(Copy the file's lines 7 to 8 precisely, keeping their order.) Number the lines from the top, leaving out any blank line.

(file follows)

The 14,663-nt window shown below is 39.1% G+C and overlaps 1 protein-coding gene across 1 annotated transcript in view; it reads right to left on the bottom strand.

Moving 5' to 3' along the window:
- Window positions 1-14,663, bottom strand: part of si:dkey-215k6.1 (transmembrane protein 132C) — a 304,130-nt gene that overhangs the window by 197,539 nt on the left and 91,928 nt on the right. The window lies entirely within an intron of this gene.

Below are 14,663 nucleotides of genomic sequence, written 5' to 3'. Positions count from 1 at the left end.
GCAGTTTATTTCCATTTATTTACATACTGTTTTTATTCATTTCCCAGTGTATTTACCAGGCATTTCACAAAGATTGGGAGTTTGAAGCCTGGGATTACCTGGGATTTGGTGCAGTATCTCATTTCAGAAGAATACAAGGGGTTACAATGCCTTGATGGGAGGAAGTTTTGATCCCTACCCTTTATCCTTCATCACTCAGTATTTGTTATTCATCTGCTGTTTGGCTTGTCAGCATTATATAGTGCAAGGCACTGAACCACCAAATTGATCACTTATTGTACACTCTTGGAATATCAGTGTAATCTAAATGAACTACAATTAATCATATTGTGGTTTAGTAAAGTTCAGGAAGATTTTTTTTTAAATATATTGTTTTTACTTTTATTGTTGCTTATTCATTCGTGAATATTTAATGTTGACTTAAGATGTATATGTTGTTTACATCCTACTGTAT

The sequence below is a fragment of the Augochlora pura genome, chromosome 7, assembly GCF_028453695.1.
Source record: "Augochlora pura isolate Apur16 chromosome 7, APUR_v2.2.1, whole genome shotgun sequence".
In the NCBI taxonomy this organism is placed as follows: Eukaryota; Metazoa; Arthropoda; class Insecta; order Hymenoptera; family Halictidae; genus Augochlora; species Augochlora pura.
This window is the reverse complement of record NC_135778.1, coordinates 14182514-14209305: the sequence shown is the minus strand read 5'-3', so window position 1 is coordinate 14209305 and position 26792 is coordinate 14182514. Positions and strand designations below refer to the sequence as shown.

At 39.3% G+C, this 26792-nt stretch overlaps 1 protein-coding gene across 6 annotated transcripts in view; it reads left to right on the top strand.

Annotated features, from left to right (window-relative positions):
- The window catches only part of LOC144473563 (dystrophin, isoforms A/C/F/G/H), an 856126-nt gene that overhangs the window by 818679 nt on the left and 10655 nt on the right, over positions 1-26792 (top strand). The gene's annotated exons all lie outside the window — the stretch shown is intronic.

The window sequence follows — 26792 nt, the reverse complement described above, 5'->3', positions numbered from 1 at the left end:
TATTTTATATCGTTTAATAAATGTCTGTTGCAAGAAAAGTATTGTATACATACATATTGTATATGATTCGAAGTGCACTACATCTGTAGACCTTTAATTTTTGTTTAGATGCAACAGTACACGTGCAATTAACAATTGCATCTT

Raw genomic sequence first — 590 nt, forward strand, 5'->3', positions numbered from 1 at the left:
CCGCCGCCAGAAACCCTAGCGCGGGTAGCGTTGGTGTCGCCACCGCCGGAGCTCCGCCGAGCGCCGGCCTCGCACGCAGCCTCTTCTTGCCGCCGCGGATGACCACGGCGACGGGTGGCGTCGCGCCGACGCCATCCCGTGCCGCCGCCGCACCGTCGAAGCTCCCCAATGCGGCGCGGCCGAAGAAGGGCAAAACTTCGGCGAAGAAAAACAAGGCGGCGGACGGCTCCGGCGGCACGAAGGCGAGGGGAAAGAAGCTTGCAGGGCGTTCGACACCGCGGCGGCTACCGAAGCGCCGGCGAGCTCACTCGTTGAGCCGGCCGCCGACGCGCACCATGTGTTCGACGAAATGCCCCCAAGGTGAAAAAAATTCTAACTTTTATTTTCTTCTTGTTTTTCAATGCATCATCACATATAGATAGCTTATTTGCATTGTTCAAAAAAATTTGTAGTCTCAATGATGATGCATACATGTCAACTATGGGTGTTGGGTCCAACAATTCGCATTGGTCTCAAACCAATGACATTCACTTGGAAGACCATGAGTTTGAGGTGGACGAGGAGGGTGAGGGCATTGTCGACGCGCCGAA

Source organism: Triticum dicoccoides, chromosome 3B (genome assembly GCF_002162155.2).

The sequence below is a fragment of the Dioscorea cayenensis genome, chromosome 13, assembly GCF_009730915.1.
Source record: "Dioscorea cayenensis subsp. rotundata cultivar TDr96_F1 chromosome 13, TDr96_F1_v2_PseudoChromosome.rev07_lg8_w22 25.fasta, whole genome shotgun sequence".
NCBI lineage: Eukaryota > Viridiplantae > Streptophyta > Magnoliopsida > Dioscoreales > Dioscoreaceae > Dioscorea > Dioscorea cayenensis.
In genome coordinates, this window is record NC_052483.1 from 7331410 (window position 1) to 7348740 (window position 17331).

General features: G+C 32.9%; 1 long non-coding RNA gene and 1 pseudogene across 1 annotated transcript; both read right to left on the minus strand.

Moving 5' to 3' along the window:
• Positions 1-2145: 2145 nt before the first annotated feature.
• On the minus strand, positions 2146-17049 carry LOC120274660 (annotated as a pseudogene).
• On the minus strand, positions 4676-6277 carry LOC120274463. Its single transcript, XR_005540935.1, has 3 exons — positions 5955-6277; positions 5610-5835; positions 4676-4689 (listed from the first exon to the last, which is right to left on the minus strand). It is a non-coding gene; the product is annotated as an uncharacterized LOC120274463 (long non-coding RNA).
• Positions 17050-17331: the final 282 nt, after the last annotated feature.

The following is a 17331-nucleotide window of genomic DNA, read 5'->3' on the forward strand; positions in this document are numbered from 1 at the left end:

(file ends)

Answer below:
Source record: "Augochlora pura isolate Apur16 chromosome 7, APUR_v2.2.1, whole genome shotgun sequence".
In the NCBI taxonomy this organism is placed as follows: Eukaryota; Metazoa; Arthropoda; class Insecta; order Hymenoptera; family Halictidae; genus Augochlora; species Augochlora pura.